Blogging from BIO 10 - Balance Efficiency and Innovation, Says Genentech’s Yang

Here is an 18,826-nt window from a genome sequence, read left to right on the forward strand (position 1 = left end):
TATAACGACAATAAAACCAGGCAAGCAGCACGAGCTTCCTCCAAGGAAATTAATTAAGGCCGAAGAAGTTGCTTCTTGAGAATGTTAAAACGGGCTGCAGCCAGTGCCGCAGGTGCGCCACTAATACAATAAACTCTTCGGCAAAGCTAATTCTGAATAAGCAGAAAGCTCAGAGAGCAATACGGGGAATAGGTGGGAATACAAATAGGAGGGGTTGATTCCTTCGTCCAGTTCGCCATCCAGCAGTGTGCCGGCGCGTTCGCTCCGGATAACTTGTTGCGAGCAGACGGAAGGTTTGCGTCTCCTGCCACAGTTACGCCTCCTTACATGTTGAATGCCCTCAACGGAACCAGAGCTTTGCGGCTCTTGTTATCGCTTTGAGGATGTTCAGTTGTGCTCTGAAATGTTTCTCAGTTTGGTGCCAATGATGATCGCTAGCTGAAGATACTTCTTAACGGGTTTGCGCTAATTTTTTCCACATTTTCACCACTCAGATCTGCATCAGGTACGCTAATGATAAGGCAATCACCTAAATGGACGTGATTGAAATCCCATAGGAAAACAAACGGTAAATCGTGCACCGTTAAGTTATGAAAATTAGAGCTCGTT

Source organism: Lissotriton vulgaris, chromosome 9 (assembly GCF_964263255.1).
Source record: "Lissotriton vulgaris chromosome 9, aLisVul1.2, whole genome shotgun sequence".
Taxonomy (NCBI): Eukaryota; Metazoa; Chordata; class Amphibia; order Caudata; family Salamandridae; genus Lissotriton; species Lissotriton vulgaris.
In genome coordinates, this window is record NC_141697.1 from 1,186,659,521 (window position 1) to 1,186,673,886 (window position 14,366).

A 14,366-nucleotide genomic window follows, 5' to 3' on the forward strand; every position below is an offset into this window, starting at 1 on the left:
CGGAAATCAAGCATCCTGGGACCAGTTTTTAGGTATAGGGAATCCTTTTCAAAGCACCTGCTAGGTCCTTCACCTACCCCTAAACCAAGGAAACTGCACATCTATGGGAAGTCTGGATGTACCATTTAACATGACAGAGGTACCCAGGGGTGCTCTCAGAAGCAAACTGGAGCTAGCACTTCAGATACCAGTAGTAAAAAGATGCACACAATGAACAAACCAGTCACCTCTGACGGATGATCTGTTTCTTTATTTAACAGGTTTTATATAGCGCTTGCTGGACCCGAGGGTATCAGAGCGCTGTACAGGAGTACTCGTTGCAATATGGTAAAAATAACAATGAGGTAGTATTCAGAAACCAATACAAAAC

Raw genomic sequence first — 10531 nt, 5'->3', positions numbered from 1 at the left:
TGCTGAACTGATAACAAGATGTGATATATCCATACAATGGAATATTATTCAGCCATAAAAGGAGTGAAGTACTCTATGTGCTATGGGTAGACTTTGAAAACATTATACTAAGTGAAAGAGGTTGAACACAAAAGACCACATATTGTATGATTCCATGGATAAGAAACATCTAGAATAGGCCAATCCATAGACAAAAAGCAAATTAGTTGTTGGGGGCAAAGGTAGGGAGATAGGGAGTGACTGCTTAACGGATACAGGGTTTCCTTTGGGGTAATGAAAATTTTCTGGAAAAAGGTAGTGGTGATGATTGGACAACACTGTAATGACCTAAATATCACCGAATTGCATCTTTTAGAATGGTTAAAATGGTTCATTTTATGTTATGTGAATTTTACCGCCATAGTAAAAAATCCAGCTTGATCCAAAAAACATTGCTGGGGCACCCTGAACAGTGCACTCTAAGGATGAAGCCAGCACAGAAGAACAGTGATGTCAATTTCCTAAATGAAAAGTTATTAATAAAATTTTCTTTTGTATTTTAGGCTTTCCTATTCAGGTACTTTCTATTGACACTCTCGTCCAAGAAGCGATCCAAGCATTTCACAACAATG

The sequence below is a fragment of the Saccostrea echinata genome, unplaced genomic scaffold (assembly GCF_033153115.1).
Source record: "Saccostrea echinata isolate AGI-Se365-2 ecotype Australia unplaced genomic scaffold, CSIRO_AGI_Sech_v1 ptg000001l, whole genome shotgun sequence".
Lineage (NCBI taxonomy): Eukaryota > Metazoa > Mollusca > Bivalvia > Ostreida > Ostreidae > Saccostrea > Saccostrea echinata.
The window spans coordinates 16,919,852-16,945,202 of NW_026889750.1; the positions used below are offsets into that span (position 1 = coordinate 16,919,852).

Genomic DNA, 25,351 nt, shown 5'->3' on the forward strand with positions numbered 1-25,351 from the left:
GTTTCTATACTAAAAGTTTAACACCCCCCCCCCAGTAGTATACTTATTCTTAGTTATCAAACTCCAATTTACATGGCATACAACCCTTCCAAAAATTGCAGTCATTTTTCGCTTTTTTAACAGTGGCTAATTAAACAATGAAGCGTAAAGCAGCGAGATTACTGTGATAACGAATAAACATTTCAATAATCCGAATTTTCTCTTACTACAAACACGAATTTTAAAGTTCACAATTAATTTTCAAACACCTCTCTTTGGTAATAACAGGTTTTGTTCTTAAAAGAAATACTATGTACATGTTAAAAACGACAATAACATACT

While it may seem that pharmaceutical manufacturers are bitter enemies on the competitive battleground, as it turns out most of them have the same problems and concerns and are willing to help one another if possible. This was the message sent at the BIO conference session, "Management of Global, Diversified Manufacturing Organizations." Each manufacturer took one global manufacturing topic and expanded on their company's experiences. Moderator Blair Okita of Genzyme touched on the importance of the tech transfer process. Made up of the 4 Ps (process, people, plan and plant), the transfer involves formal agreements, quality agreements and philosophy. According to Okita, the key to the process is people. Somehow, you have to have a transparent tech shift despite language and cultural differences. Okita says, "There is no such thing as a stupid question" when dealing with the transfer process. Stefan Borgas talked about building new plants and understanding the associated problems with hiring talented employees from different cultures. With Lonza in the process of building five new plants all over the world, Borgas half-jokingly stated, "we have turned into a construction company more than anything else." Lonza is building two new plants in Singapore and will have to hire an estimated 650 biotech professionals in order to fill these plants. According to Borgas, the key aspect in developing new plants is to attract, develop and retain employees. Their approach in Singapore is based on a five-year plan. They started with key hires who have since been training at Lonza sites in the US and Western Europe. They hope to have almost 200 people trained by the end of the year and an entire workforce in place 4 to 5 years before the plants even open. Borgas says that in the current environment, "buying talent (by pillaging other manufacturers) has been easier than building from within." He hopes and sees this changing in the near future. He also states there has been an overemphasis on academics when compared to the need for a vocationally-trained, skilled manufacturing workforce. Pat Yang at Genentech thinks that the size of the footprint of future bio plants will shrink. Genentech has a "2x in 5" program, meaning that they want to double their titers size every five years, thus saving space. He also stressed that a balance was needed between innovation and efficiency. Sometimes these two concepts are in direct competition with one another. Mike Kamarck of Wyeth Biotech also sees a change of philosophy regarding plants. "Biology is now trumping stainless steel," says Kamarck. Switching from a single site to multiple sites and retaining efficiency requires harmonization, according to Kamarck. Wyeth has spent $3.5 billion on network infrastructure to enhance their efforts. Risk mitigation was the topic Andy Skibo of Amgen spoke about. There is risk in all parts of the plant from finance to networking to manufacturing. For manufacturing, risk needs to be explored for capacity, inventory, external capacity and internal capacity. Each one of these processes must be explored on a risk vs. cost basis, according to Skibo. Quantifying these risks is very hard to do. The focus has to be on "prevention not reaction" for a successful program says Skibo Remo Colarusso from Johnson & Johnson spoke on when and what global systems and tools can be used across a company. Factors J&J use when deciding to implement a system across the whole global network include: money - ROI; compliance issues; and cultural (e.g., process measurements). Colarusso says J&J has developed a process they call "CompStat" that is a balanced scorecard of business metrics. "We want all plants to measure things in certain ways. Without this, we can't compare across our own facilities In the question and answer session, the manufacturers stressed collaboration. The companies regularly talk to one another about capacity to meet each of their needs. "Idle capacity is no good for anyone," says Yang. "Trying to plan capacity is an almost impossible task   Bill Swichtenberg